Out Of Iraq By Summer 2010?
ALEX COHEN, host:
Tomorrow, the president visits a Marine base in North Carolina. There, he's expected to offer details about his plan to bring American troops home from Iraq. While campaigning, Mr. Obama pledged to withdraw all U.S. combat forces within 16 months of taking office. Now, it appears getting troops home might take a bit longer. Joining us now to talk about all this is NPR's Pentagon correspondent Tom Bowman. And Tom, you and others have been reporting that there's a new number now, 19 months to get combat troops out of Iraq. Why 19?
TOM BOWMAN: It's sort of cutting the difference between 16 months that he wanted during the campaign and 23 months; that was another option the Pentagon was looking at. So, it kind of looks like they're splitting the difference. And I think one reason is commanders on the ground in Iraq and those at the Pentagon will tell you that the peace over in Iraq is fragile. I mean, there's no question that violence is has gone down dramatically over the past of couple years, but they're still worried about it, so they still want to keep a large number of American forces here for as long as possible to make sure that this peace can hold. So, that's the reason for the 19 months.
COHEN: And if it is 19 months, that puts us at August of 2010. Can the military move combat troops out in that timeframe and still maintain order?
BOWMAN: Well, that's a big question. I don't think anybody can answer that right now, even commanders in Iraq. There are certain areas of the country that are still very violent, up around the northern city of Mosul; Kirkuk in the northern part of Iraq, there's still violence up there; around Baghdad, sporadic violence. But in the western part of the country, Anbar Province, which was - used to be one of the worst parts of the country, is actually now one of the best parts of it. The attacks have gone down. They're almost nonexistent there now. And the Marines, they tell me and they tell their commanders that they're actually bored out there; they don't really have anything to do.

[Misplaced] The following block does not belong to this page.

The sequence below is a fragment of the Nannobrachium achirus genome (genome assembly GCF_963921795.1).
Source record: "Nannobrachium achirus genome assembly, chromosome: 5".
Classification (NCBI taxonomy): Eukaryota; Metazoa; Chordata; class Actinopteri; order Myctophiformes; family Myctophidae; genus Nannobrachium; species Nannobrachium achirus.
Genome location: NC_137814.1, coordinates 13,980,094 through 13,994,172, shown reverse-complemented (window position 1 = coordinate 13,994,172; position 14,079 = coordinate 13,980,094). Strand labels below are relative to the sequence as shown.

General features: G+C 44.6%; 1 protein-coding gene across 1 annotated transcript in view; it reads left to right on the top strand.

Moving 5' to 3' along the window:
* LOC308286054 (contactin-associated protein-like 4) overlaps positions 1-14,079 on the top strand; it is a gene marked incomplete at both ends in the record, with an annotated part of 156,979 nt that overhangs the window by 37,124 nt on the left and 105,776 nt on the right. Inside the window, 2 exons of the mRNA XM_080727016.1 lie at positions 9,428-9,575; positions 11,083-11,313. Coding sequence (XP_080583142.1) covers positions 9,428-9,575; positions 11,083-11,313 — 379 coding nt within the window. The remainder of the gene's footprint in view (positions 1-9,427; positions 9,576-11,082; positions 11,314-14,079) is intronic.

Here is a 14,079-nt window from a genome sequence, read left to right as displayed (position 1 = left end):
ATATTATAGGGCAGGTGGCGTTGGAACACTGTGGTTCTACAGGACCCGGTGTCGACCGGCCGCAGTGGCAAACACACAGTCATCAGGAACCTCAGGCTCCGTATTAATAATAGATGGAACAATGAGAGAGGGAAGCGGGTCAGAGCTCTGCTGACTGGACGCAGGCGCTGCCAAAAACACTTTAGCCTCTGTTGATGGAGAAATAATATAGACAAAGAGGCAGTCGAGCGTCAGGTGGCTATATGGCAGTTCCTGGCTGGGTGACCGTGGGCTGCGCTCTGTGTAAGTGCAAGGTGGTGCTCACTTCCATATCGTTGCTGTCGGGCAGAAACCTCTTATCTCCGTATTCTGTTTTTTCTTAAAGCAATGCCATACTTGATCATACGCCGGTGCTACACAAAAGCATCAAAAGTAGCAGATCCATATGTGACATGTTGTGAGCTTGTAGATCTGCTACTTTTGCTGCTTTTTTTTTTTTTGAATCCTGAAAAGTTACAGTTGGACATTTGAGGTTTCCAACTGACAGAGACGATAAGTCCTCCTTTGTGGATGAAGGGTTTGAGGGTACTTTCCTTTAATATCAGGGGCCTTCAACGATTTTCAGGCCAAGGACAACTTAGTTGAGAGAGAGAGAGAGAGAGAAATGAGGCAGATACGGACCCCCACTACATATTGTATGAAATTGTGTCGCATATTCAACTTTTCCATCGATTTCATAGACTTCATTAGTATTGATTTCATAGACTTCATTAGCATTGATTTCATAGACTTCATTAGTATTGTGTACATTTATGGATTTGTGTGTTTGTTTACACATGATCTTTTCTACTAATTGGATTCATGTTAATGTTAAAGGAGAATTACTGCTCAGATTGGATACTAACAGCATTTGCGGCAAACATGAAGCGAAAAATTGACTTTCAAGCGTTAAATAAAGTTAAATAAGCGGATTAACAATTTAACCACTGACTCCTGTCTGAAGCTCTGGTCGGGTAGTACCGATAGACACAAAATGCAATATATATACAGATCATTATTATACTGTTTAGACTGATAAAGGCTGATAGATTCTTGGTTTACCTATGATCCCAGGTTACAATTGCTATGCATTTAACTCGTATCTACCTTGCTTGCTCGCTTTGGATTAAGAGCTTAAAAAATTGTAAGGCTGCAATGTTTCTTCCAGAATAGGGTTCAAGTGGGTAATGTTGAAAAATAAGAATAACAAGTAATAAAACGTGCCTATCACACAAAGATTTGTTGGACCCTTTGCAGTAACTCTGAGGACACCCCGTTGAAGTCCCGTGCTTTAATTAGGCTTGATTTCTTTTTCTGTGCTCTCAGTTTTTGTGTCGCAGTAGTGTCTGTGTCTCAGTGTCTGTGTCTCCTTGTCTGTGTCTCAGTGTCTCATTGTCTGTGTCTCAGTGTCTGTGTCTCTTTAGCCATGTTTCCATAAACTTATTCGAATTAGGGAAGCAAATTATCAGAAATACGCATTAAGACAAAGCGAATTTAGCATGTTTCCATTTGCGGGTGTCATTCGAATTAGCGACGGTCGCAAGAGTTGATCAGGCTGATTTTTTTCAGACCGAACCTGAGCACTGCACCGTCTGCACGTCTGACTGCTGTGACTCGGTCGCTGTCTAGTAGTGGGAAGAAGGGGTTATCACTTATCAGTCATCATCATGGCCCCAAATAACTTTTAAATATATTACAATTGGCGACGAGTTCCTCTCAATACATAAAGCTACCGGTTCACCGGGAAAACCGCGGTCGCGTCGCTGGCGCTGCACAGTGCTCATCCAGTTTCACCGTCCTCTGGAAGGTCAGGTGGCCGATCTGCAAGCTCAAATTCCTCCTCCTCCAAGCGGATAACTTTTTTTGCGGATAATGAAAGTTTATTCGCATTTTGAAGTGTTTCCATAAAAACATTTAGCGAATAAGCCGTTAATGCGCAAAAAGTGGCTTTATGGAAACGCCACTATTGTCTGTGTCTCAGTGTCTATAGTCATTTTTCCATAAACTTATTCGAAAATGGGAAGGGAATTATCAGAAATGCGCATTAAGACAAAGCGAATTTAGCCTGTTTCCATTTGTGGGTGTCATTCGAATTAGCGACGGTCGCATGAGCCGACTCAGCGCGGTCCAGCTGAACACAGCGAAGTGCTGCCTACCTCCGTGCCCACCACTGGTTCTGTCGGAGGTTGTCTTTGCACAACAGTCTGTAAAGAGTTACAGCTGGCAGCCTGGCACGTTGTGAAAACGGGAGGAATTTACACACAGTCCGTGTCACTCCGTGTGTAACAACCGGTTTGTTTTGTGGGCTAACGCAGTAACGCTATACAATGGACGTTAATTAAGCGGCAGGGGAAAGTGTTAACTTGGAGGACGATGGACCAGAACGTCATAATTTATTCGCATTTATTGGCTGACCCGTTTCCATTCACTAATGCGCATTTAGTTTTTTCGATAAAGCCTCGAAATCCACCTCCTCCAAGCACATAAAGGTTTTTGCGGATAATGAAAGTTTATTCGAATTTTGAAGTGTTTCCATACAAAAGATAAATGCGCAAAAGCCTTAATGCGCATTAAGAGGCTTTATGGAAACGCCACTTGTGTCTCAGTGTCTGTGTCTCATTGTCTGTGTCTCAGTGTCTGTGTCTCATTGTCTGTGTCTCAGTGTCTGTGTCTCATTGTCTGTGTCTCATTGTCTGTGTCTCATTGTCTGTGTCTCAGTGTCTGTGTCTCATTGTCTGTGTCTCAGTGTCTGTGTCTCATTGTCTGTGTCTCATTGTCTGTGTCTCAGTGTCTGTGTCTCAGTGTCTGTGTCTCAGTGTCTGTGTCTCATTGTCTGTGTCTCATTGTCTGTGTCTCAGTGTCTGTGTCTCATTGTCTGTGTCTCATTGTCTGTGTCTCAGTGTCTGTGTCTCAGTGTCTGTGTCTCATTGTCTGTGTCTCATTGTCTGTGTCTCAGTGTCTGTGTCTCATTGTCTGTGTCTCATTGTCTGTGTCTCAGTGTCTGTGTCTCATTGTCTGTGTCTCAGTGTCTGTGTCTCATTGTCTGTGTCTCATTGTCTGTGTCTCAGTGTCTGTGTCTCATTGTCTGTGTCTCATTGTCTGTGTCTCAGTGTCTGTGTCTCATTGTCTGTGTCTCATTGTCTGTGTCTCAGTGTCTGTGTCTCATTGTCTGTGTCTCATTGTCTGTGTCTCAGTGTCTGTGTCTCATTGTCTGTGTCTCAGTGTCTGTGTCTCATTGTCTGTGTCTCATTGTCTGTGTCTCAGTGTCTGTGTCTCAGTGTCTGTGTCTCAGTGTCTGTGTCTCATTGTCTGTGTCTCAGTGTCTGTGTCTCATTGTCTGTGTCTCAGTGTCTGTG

COHEN: And to be clear, Tom, when the president talks about withdrawing combat troops, that doesn't mean all troops, correct?
BOWMAN: No. They're talking about keeping what they call residual forces in the country, anywhere from 30,000 to 50,000, and people tell me they could be there for many years at that level. And it's also a question of semantics, I think. They say no more combat troops, but if you're a Marine or you're a soldier carrying a gun, you are in essence a combat troop. So, it really is - it's how you define it, too. But what we believe is and what they're saying is that those troops would be there to, let's say, go after remnants of al-Qaeda in Iraq, to help train the Iraqi army, and also to protect diplomats and also aide workers there in the country for a number of years.
COHEN: As we heard earlier, the Obama administration releases its budget today, and the administration has said it will now add the costs of the wars in Iraq and Afghanistan to the regular Pentagon budget. What does that mean?
BOWMAN: Well, we don't know quite yet what that means. They've been funding the wars in Iraq and Afghanistan with an emergency spending bill - it's called a supplemental - and it's been at least $100 billion per year over the last number of years. What we're being told now at the Pentagon - and it's still, you know, no one's really certainly exactly how this going to work - but they believe they'll put some of the cost from the supplemental, we don't know exactly how much, into the regular budget. But they'll still have something along the lines of a supplemental this year and maybe next. So, we don't know what that means yet. If they do put some of the costs into the regular Pentagon budget, the belief is that will crowd out other Pentagon programs, and you could see more Pentagon cuts in weapon systems like, you know, the F22, the Air Force's sophisticated warplane. So, again, it could lead to further Pentagon cuts in other areas.
COHEN: NPR's Pentagon correspondent, Tom Bowman. Thanks, Tom.
BOWMAN: You're very welcome.
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